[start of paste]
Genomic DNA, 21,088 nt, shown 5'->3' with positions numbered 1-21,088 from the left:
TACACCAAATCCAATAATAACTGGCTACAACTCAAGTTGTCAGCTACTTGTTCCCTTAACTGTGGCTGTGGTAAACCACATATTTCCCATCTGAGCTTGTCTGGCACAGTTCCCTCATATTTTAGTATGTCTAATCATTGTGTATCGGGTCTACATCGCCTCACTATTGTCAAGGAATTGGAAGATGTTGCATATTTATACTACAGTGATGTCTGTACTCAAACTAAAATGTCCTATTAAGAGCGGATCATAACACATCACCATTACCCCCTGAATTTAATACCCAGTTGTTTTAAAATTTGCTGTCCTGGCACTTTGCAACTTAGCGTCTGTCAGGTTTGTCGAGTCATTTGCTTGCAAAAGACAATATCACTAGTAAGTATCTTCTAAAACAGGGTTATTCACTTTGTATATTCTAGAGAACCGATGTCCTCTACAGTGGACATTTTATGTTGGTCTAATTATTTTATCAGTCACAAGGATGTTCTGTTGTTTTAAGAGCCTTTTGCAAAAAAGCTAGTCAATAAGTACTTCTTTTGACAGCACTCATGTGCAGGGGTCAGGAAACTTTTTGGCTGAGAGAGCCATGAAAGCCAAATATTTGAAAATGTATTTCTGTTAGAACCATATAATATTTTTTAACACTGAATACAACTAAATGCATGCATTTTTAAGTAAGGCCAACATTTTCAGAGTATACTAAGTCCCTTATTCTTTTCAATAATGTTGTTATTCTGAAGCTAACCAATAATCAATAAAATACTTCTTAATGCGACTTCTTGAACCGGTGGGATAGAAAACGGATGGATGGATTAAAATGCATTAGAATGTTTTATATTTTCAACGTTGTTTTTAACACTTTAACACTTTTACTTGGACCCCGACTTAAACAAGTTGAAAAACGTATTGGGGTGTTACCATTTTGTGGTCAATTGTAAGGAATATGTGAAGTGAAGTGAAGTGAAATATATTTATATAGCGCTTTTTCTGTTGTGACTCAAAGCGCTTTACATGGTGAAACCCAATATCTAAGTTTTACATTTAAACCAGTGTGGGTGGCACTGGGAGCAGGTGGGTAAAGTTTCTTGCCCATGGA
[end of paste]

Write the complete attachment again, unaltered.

Genomic DNA, 21,088 nt, shown 5'->3' with positions numbered 1-21,088 from the left:
TACACCAAATCCAATAATAACTGGCTACAACTCAAGTTGTCAGCTACTTGTTCCCTTAACTGTGGCTGTGGTAAACCACATATTTCCCATCTGAGCTTGTCTGGCACAGTTCCCTCATATTTTAGTATGTCTAATCATTGTGTATCGGGTCTACATCGCCTCACTATTGTCAAGGAATTGGAAGATGTTGCATATTTATACTACAGTGATGTCTGTACTCAAACTAAAATGTCCTATTAAGAGCGGATCATAACACATCACCATTACCCCCTGAATTTAATACCCAGTTGTTTTAAAATTTGCTGTCCTGGCACTTTGCAACTTAGCGTCTGTCAGGTTTGTCGAGTCATTTGCTTGCAAAAGACAATATCACTAGTAAGTATCTTCTAAAACAGGGTTATTCACTTTGTATATTCTAGAGAACCGATGTCCTCTACAGTGGACATTTTATGTTGGTCTAATTATTTTATCAGTCACAAGGATGTTCTGTTGTTTTAAGAGCCTTTTGCAAAAAAGCTAGTCAATAAGTACTTCTTTTGACAGCACTCATGTGCAGGGGTCAGGAAACTTTTTGGCTGAGAGAGCCATGAAAGCCAAATATTTGAAAATGTATTTCTGTTAGAACCATATAATATTTTTTAACACTGAATACAACTAAATGCATGCATTTTTAAGTAAGGCCAACATTTTCAGAGTATACTAAGTCCCTTATTCTTTTCAATAATGTTGTTATTCTGAAGCTAACCAATAATCAATAAAATACTTCTTAATGCGACTTCTTGAACCGGTGGGATAGAAAACGGATGGATGGATTAAAATGCATTAGAATGTTTTATATTTTCAACGTTGTTTTTAACACTTTAACACTTTTACTTGGACCCCGACTTAAACAAGTTGAAAAACGTATTGGGGTGTTACCATTTTGTGGTCAATTGTAAGGAATATGTGAAGTGAAGTGAAGTGAAATATATTTATATAGCGCTTTTTCTGTTGTGACTCAAAGCGCTTTACATGGTGAAACCCAATATCTAAGTTTTACATTTAAACCAGTGTGGGTGGCACTGGGAGCAGGTGGGTAAAGTTTCTTGCCCATGGA